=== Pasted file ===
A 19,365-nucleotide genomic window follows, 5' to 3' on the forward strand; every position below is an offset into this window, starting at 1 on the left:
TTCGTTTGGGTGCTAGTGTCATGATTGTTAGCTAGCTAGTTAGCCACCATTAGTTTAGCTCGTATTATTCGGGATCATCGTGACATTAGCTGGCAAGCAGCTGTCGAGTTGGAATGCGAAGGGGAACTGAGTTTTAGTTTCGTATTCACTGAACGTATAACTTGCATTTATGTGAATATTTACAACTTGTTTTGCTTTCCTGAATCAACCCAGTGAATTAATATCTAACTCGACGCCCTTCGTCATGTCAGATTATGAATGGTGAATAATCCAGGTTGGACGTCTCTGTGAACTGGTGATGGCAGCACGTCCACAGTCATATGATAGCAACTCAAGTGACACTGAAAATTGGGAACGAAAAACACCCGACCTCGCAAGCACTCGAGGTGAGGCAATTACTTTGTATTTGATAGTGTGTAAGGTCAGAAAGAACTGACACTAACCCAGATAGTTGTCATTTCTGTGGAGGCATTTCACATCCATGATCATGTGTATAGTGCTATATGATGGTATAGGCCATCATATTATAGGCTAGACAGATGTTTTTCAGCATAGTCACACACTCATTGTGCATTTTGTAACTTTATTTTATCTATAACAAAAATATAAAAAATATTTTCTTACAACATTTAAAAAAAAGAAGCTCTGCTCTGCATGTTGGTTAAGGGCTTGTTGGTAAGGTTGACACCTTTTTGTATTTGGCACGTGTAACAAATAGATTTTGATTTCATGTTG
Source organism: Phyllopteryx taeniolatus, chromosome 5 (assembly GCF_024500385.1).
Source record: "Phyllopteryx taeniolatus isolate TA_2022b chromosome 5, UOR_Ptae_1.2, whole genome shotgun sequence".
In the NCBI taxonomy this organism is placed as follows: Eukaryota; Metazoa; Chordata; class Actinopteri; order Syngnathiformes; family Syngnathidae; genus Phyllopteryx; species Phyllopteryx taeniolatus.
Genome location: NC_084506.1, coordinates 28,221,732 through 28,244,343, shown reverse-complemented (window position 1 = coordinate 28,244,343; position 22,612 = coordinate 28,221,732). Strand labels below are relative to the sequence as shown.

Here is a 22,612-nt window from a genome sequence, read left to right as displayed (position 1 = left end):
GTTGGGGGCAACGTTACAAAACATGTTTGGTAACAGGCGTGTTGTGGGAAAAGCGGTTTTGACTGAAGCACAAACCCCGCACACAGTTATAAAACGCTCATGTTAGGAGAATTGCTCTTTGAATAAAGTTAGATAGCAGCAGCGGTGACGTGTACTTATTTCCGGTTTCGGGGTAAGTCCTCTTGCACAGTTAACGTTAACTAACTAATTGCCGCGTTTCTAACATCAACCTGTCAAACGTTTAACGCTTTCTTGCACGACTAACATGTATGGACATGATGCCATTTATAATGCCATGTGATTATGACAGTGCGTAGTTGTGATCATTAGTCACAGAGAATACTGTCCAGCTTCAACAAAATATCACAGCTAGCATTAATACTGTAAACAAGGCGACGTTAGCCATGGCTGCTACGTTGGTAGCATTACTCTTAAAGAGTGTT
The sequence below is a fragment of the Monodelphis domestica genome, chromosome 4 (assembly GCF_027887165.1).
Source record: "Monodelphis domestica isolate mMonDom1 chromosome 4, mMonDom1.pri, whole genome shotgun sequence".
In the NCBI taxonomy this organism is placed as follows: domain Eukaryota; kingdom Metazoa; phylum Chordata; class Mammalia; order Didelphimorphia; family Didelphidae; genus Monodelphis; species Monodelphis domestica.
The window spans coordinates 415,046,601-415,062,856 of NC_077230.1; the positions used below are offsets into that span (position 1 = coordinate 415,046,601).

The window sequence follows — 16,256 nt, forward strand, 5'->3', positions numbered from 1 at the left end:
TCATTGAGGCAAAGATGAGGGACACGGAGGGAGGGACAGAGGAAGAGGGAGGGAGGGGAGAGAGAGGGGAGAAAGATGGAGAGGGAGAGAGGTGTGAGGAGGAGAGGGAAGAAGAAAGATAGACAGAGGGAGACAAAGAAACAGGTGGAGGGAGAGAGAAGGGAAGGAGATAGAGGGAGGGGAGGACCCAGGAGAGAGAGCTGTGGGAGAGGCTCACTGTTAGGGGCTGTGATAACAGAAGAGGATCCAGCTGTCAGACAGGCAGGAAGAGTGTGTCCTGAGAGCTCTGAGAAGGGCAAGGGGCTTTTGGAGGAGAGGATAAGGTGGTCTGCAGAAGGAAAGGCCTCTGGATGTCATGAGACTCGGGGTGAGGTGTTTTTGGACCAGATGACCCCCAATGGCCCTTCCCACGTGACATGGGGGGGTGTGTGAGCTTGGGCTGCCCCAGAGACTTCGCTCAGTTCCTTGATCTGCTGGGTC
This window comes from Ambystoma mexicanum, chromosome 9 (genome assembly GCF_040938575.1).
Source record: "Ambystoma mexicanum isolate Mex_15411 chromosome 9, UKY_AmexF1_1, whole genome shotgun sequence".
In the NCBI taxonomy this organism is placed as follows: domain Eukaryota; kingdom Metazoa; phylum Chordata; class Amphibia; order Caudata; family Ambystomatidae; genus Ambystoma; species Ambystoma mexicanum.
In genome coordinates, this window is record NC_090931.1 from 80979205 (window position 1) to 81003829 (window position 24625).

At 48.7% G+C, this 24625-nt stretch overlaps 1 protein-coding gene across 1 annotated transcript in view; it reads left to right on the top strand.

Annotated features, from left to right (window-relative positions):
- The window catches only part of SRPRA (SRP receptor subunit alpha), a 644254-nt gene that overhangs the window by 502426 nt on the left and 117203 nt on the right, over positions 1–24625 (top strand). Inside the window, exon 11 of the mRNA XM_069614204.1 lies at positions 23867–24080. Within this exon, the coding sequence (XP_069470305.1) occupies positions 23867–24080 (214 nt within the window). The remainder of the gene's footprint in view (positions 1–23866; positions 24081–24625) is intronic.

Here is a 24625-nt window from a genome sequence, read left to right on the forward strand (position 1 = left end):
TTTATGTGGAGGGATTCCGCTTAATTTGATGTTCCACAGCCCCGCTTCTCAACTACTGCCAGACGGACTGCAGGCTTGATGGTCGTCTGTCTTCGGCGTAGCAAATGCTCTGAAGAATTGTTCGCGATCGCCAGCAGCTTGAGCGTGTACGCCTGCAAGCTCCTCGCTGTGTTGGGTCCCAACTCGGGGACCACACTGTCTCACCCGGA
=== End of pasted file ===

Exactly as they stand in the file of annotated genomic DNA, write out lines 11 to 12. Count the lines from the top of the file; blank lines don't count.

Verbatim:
In the NCBI taxonomy this organism is placed as follows: domain Eukaryota; kingdom Metazoa; phylum Chordata; class Mammalia; order Didelphimorphia; family Didelphidae; genus Monodelphis; species Monodelphis domestica.
The window spans coordinates 415,046,601-415,062,856 of NC_077230.1; the positions used below are offsets into that span (position 1 = coordinate 415,046,601).